- Skills: Proficiency in marketing tools, strong analytical skills, and strategic thinking.
Opportunity for advancement to Marketing Manager with a proven track record in campaign success, strategic leadership, and team collaboration.
Senior-level: Director of Marketing
The Director of Marketing position would suit someone who has demonstrated excellence in a mid-level manager position, has 5 to 10 years of marketing experience, and is ready to lead.
- Leadership: Provide strategic direction for the overall marketing function, aligning with business objectives.
- Budget oversight: Manage and optimize marketing budgets, ensuring efficient resource allocation.
- Brand management: Oversee brand development and positioning strategies.
- Team management: Lead and mentor a team of marketing professionals, fostering a high-performance culture.
- Educational requirement: Master's degree in Marketing, Business Administration, or a related field.
- Experience: 8+ years in progressively responsible marketing roles, with 3+ years in a leadership position.
- Skills: Strong leadership and decision-making abilities; comprehensive understanding of the marketing landscape.
Potential for advancement to Chief Marketing Officer or Vice President of Marketing with demonstrated success in elevating the organization's market presence, strategic leadership, and impact on overall business outcomes.
🏆 6 Best practices for job level classification
Ready to get started? Bear the following best practices in mind as you lay the prep work and build your detailed job-level structure.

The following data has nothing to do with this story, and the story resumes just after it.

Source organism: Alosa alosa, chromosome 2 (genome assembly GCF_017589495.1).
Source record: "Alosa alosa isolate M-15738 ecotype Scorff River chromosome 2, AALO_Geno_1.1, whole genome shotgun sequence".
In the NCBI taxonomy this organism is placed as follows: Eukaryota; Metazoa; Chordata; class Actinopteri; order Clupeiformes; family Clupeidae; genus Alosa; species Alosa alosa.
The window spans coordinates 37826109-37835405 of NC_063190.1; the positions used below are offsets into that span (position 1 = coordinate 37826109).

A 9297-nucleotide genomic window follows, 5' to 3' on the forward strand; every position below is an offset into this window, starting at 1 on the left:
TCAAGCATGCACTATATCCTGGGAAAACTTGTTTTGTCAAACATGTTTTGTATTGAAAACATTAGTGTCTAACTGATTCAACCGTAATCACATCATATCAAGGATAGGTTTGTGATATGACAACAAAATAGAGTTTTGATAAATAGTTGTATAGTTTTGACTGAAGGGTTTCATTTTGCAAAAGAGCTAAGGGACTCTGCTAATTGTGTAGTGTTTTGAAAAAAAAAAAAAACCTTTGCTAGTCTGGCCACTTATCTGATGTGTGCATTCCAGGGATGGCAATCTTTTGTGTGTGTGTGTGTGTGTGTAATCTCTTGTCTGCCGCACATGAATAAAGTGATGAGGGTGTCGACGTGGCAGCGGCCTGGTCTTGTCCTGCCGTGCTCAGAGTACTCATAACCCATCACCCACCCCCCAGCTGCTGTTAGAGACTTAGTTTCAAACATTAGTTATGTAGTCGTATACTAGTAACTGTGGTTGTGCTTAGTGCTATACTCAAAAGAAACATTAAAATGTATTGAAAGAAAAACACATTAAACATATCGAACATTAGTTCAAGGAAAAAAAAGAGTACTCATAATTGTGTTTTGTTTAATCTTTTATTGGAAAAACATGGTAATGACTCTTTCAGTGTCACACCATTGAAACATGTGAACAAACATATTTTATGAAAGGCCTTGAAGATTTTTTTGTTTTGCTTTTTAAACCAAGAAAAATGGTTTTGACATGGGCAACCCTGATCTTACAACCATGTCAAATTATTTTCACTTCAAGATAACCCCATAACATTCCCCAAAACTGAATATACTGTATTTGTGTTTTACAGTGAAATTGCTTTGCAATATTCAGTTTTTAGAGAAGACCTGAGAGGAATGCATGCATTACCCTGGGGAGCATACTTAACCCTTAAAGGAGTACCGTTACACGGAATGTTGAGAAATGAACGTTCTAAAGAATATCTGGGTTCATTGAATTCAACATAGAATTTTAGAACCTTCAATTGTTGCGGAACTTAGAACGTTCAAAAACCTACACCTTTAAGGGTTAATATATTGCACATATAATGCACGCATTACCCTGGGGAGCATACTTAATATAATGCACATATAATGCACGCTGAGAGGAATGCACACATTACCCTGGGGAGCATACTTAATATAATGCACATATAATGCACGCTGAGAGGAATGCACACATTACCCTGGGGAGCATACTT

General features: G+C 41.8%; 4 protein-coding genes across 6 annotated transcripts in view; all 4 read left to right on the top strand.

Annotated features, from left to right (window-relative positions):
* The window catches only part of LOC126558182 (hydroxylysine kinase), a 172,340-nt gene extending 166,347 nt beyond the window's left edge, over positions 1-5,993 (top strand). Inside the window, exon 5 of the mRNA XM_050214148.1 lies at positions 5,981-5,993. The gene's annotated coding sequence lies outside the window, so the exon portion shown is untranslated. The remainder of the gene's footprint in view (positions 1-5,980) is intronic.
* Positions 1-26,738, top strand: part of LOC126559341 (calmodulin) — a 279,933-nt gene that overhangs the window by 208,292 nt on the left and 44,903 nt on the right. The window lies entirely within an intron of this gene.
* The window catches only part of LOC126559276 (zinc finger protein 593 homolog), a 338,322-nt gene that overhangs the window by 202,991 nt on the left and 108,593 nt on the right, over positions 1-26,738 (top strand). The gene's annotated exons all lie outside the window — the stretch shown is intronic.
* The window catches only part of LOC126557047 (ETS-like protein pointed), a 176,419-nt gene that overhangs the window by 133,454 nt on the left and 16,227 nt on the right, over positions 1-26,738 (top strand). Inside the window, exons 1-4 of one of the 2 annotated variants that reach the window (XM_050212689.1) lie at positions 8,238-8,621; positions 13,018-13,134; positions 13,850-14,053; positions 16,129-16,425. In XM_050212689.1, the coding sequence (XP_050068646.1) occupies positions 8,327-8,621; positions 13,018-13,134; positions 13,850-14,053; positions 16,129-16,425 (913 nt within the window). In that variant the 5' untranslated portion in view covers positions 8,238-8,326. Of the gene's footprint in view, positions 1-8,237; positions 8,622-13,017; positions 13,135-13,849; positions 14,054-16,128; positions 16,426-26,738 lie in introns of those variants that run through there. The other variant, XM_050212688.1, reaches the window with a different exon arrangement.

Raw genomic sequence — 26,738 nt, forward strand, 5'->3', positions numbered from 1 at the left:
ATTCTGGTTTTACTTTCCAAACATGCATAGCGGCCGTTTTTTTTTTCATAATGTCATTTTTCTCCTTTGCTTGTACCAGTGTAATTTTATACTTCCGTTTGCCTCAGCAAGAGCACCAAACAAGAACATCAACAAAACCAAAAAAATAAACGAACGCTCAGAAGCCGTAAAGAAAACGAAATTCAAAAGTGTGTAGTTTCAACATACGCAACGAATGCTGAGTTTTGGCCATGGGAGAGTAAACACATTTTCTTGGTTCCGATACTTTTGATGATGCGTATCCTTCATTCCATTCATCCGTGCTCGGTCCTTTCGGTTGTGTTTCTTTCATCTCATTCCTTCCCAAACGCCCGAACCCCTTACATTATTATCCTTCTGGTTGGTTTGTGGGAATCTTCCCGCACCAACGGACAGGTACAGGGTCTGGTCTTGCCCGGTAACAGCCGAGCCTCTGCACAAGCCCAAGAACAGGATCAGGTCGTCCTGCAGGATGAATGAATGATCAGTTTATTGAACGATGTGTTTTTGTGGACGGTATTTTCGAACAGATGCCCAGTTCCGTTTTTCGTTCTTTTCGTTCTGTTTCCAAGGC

Choose relevant classification criteria
Opt for classification criteria that align with your organization's goals, industry standards, and the unique nature of your work. It's not just about ticking boxes; it's about capturing the essence of each role.
💡 Tip: Think of it as tailoring—ensuring the criteria fit your organization seamlessly.
For the best mix, consider using both:
- Quantitative criteria: Such as years of experience or specific training certifications.
- Qualitative criteria: Such as impact on the organization or level of decision-making authority.
Consistency is key to creating harmony across your entire classification process.
💡 Tip: Be sure to use the same set of criteria for all jobs across the organization, even if there is some room for interpretation.
Don't let personal biases or inconsistent evaluations undermine the system's effectiveness. Instead, prioritizing fairness is important to guarantee equitable compensation and treatment for employees performing comparable tasks.
👀 Example: Imagine Brian has been with your organization for 11 years. Your job level classification says that Brian is a Level I Associate. As a well-respected staff member with excellent tenure, you feel tempted to bump him up to a Level II grade, which receives a better title and pay. Follow through on this, and you have an inconsistency that could quickly become an issue for Brian's colleagues.